On building the modern science of AI agents
What is an AI agent? Well, it’s generally some piece of software that interacts with the world, perceiving it through some sensors and influencing it by executing some actions. In the modern tech lingo, an AI agent is some entity based on Large Language Models, interacting with a computer. You might be excited about them, and so am I: the dream of giving agency to the versatility and steerability of LLMs is too vivid, too ambitious, to be ignored.
There is often a specific tinkering attitude around the work on this modern form of AI agents. As a community, we are building these systems with passion, stitching pieces together and trying to get good performance on tasks of interest, in one way or another. That’s very exciting and natural: new promising tools make us excited to try them, to explore and to make things work. You can see this type of pure excitement in Github projects, startups, and even in papers submitted to scientific conferences. Tinkering is great. It’s at the heart of good software and innovation. But, for AI agents, tinkering is not going to be enough.
AI agents are not just any type of software. They are autonomous: their decisions happen, by learning and interaction, with potentially no human intervention. Their actions can have consequences on the digital or physical world. And if they work, they are powerful. This means that society can greatly benefit from this technology, but also that its development cannot be carried out without concerns on the alignment and safety of these systems. Only careful science can guarantee that AI agents are going to be as useful and as safe as we need them to be.
But what science? The science we need is a new, modern, science of LLM-based AI agents. It should show, with as minimal doubt as possible, if they work, when they work, how they work, and why they work. What are good testbeds to understand AI agents? Why should LLM pretraining give them decision-making capabilities? How can we better align a decision-making agent to human intentions or create guardrails for it? A modern science of AI agents should be able to answer these questions.
I am afraid. I am afraid that allowing the hype to blind us while developing these modern AI agents might potentially lead us to miss the opportunities they could create. I see two ways this could happen:
By keeping some unreasonable promise of general AI agents alive for too long and not pursuing actual understanding of its feasibility under current paradigms
By deploying unsafe AI agents in the wild and observing some accident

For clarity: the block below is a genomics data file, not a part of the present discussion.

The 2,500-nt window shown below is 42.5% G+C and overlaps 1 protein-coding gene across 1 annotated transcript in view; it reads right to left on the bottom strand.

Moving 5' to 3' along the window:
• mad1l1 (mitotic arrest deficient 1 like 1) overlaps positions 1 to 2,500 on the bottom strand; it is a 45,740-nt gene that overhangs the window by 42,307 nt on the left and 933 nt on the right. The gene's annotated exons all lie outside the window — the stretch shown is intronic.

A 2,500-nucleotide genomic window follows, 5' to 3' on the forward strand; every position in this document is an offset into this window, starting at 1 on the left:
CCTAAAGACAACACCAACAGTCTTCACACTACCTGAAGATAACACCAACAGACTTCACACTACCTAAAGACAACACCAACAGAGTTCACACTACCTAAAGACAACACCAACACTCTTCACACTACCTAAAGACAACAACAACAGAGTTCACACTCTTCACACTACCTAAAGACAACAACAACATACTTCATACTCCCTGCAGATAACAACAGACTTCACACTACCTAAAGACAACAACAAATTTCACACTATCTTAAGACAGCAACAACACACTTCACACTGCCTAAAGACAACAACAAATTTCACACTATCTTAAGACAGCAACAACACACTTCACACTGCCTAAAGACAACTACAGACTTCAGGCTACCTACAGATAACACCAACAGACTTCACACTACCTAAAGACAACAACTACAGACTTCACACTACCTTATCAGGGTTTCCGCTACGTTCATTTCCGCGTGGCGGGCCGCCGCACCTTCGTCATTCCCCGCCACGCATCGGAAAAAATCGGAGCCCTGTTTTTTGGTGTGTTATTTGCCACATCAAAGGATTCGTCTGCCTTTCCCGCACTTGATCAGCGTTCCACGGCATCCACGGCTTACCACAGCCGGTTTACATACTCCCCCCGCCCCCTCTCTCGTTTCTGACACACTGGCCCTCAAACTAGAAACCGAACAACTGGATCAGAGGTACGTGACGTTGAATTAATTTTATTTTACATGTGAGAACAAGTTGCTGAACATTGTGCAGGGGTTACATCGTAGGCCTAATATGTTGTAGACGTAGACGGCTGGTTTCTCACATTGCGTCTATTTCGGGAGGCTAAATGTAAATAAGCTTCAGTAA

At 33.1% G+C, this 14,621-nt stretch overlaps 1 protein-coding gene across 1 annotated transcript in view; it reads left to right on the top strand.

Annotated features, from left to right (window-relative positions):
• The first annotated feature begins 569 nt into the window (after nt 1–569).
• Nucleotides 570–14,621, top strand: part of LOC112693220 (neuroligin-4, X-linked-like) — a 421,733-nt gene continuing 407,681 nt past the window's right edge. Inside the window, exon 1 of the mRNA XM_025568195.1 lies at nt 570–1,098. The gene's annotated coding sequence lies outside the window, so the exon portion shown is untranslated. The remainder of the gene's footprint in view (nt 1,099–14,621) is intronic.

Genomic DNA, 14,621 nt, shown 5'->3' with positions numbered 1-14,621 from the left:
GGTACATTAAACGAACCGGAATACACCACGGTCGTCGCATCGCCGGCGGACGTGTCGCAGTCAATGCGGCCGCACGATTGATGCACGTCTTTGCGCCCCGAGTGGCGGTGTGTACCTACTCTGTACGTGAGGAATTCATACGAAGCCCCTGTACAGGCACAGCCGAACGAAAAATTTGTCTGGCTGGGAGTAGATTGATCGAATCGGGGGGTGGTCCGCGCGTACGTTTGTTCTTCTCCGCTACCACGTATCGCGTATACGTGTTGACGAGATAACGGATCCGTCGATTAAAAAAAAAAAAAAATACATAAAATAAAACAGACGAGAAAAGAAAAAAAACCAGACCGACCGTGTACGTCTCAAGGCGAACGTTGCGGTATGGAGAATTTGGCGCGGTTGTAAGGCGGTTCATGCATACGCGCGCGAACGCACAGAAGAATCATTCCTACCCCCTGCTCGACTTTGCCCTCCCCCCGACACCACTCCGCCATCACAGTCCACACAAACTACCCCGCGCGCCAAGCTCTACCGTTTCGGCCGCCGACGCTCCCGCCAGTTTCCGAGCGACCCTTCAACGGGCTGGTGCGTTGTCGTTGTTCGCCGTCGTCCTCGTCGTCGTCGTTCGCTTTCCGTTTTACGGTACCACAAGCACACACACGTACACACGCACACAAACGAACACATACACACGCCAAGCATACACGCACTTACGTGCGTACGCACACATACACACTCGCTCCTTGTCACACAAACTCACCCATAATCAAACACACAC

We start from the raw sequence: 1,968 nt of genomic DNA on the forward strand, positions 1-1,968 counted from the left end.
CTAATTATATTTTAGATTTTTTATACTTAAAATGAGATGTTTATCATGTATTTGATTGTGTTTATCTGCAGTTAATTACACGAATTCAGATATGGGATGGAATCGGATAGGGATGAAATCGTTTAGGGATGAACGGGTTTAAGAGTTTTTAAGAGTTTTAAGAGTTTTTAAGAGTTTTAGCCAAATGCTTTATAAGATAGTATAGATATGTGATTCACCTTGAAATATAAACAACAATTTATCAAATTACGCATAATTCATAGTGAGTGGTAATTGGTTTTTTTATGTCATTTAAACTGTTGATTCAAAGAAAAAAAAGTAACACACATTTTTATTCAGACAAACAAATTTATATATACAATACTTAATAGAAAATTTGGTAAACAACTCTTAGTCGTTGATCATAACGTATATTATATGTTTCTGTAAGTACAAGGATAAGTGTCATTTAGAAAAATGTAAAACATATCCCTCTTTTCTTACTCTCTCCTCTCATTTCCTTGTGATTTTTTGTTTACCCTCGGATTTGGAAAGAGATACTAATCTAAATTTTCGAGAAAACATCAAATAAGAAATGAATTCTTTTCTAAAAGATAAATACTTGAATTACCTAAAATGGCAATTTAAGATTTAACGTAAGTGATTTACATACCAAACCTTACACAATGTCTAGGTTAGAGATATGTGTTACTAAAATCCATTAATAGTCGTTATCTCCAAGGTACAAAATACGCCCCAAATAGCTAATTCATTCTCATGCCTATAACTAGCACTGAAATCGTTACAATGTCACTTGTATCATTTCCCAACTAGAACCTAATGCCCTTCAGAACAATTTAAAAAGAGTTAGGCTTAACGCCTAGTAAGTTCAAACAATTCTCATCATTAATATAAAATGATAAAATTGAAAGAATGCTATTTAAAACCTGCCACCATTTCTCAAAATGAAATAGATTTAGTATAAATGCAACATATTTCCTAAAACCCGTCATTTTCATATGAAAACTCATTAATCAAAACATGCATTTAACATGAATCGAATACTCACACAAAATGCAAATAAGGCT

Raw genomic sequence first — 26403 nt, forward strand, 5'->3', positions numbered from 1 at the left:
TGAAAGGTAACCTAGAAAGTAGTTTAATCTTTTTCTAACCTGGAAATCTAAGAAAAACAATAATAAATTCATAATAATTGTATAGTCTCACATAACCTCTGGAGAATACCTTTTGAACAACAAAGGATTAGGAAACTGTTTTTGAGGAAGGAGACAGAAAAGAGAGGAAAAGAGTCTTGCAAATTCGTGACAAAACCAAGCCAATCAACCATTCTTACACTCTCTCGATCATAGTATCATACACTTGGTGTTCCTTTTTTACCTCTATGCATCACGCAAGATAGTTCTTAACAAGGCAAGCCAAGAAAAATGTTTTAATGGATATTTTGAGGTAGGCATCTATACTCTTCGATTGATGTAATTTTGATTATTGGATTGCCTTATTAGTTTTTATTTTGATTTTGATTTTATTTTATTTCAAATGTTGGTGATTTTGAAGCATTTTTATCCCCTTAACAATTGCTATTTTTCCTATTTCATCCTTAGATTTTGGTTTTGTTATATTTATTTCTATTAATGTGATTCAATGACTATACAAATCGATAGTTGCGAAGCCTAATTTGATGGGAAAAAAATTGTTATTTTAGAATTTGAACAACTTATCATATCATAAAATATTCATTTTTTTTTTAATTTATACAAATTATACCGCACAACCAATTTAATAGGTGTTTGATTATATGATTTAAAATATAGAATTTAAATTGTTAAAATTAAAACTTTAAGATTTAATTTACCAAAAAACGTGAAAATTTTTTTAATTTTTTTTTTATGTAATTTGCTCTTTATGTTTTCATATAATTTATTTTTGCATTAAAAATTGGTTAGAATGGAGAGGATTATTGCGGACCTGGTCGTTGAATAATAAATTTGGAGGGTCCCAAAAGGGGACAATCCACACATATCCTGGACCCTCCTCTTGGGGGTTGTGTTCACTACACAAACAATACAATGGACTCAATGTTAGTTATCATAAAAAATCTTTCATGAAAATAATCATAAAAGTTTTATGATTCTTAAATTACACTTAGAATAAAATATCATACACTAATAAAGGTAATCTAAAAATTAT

In both cases, there is a risk of sweeping away most of the passion (and the funding) we are observing right now. In the first case, due to unmet expectations; in the second case, due to the fear that the technology might never be robust enough for deployment. We don’t want to create disillusionment about AI agents: they can be a transformative tool, and improve the well-being of our society. We don’t want to deploy unsafe AI agents: even when not completely autonomous, they may already cause some harm, and lead to both human suffering and pushbacks against the technology. All of this can be avoided, at the same time, by conducting deep and rigorous scientific investigations.
Why do we need a new science? Neither evaluating nor understanding LLM-based sequential decision-making agents are easy. One might say it is way harder than evaluating or understanding static predictors. Nowadays, we even think that static predictors based on LLMs are only shallowly evaluated or understood: imagine how shallow our grasp of LLM-based AI agents might be! We need new tools, new knowledge, new energy.
Now, listen. This is a call to arms. If you are a researcher with interest in sequential decision-making or LLMs, don’t dismiss the modern AI agents, but also don’t let the hype distract you from building safe systems and true understanding. Be hyped and curious, first of all, but also be rigorous, skeptical, and cautious. Our community needs this. Let’s build together the modern science of AI agents.
Thanks for reading Science of AI Agents! This blog will be dedicated to discussing the modern science of AI agents. If you are interested in it, feel free to subscribe.
Thanks to Nate Rahn, Martin Klissarov and Jesse Farebrother for the nice discussions on AI agents and their feedback on the blog post.